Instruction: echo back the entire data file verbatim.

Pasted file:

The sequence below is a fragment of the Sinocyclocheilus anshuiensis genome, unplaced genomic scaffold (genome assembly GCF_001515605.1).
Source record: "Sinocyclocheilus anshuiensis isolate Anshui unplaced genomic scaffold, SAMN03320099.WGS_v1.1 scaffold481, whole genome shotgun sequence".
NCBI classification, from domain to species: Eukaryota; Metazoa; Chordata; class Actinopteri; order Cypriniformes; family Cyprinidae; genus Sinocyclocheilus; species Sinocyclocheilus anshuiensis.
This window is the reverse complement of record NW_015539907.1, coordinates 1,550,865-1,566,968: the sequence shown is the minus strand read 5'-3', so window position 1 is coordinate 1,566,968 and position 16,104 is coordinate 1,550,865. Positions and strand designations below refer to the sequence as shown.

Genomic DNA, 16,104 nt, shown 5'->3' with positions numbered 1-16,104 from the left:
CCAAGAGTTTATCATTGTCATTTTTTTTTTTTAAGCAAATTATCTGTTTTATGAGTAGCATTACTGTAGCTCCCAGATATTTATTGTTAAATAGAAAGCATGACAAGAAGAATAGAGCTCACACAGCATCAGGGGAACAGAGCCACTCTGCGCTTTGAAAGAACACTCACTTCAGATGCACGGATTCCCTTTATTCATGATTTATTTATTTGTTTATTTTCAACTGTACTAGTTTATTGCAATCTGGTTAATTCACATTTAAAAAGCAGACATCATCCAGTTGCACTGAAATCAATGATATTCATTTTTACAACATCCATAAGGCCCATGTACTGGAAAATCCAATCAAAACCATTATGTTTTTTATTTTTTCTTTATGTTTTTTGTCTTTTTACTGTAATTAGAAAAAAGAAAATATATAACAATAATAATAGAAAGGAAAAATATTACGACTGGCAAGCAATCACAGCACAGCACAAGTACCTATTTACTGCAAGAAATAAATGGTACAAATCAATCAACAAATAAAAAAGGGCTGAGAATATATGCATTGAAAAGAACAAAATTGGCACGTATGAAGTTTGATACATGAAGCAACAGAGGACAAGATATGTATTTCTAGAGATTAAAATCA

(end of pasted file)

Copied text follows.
The sequence below is a fragment of the Sinocyclocheilus anshuiensis genome, unplaced genomic scaffold (genome assembly GCF_001515605.1).
Source record: "Sinocyclocheilus anshuiensis isolate Anshui unplaced genomic scaffold, SAMN03320099.WGS_v1.1 scaffold481, whole genome shotgun sequence".
NCBI classification, from domain to species: Eukaryota; Metazoa; Chordata; class Actinopteri; order Cypriniformes; family Cyprinidae; genus Sinocyclocheilus; species Sinocyclocheilus anshuiensis.
This window is the reverse complement of record NW_015539907.1, coordinates 1,550,865-1,566,968: the sequence shown is the minus strand read 5'-3', so window position 1 is coordinate 1,566,968 and position 16,104 is coordinate 1,550,865. Positions and strand designations below refer to the sequence as shown.

Genomic DNA, 16,104 nt, shown 5'->3' with positions numbered 1-16,104 from the left:
CCAAGAGTTTATCATTGTCATTTTTTTTTTTTAAGCAAATTATCTGTTTTATGAGTAGCATTACTGTAGCTCCCAGATATTTATTGTTAAATAGAAAGCATGACAAGAAGAATAGAGCTCACACAGCATCAGGGGAACAGAGCCACTCTGCGCTTTGAAAGAACACTCACTTCAGATGCACGGATTCCCTTTATTCATGATTTATTTATTTGTTTATTTTCAACTGTACTAGTTTATTGCAATCTGGTTAATTCACATTTAAAAAGCAGACATCATCCAGTTGCACTGAAATCAATGATATTCATTTTTACAACATCCATAAGGCCCATGTACTGGAAAATCCAATCAAAACCATTATGTTTTTTATTTTTTCTTTATGTTTTTTGTCTTTTTACTGTAATTAGAAAAAAGAAAATATATAACAATAATAATAGAAAGGAAAAATATTACGACTGGCAAGCAATCACAGCACAGCACAAGTACCTATTTACTGCAAGAAATAAATGGTACAAATCAATCAACAAATAAAAAAGGGCTGAGAATATATGCATTGAAAAGAACAAAATTGGCACGTATGAAGTTTGATACATGAAGCAACAGAGGACAAGATATGTATTTCTAGAGATTAAAATCA